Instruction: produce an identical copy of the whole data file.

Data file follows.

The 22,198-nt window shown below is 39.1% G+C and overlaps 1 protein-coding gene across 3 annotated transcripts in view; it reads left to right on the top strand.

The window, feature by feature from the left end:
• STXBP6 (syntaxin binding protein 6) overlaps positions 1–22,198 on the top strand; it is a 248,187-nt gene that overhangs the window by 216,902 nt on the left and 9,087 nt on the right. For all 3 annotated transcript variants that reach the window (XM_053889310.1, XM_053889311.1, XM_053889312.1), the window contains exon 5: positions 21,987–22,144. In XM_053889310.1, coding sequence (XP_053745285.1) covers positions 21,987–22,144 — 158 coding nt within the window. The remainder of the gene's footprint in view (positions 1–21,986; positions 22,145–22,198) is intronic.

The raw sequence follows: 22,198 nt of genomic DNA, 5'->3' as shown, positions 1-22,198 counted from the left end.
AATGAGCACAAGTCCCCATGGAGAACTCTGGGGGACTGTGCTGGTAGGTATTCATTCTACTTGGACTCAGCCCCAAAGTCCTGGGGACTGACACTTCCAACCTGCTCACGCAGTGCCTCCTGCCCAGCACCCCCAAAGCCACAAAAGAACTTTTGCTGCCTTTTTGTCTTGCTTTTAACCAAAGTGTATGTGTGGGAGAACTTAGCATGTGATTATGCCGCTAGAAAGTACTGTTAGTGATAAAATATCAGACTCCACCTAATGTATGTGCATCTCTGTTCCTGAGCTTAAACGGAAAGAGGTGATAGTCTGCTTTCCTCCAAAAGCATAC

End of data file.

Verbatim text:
The 22,198-nt window shown below is 39.1% G+C and overlaps 1 protein-coding gene across 3 annotated transcripts in view; it reads left to right on the top strand.

The window, feature by feature from the left end:
• STXBP6 (syntaxin binding protein 6) overlaps positions 1–22,198 on the top strand; it is a 248,187-nt gene that overhangs the window by 216,902 nt on the left and 9,087 nt on the right. For all 3 annotated transcript variants that reach the window (XM_053889310.1, XM_053889311.1, XM_053889312.1), the window contains exon 5: positions 21,987–22,144. In XM_053889310.1, coding sequence (XP_053745285.1) covers positions 21,987–22,144 — 158 coding nt within the window. The remainder of the gene's footprint in view (positions 1–21,986; positions 22,145–22,198) is intronic.

The raw sequence follows: 22,198 nt of genomic DNA, 5'->3' as shown, positions 1-22,198 counted from the left end.
AATGAGCACAAGTCCCCATGGAGAACTCTGGGGGACTGTGCTGGTAGGTATTCATTCTACTTGGACTCAGCCCCAAAGTCCTGGGGACTGACACTTCCAACCTGCTCACGCAGTGCCTCCTGCCCAGCACCCCCAAAGCCACAAAAGAACTTTTGCTGCCTTTTTGTCTTGCTTTTAACCAAAGTGTATGTGTGGGAGAACTTAGCATGTGATTATGCCGCTAGAAAGTACTGTTAGTGATAAAATATCAGACTCCACCTAATGTATGTGCATCTCTGTTCCTGAGCTTAAACGGAAAGAGGTGATAGTCTGCTTTCCTCCAAAAGCATAC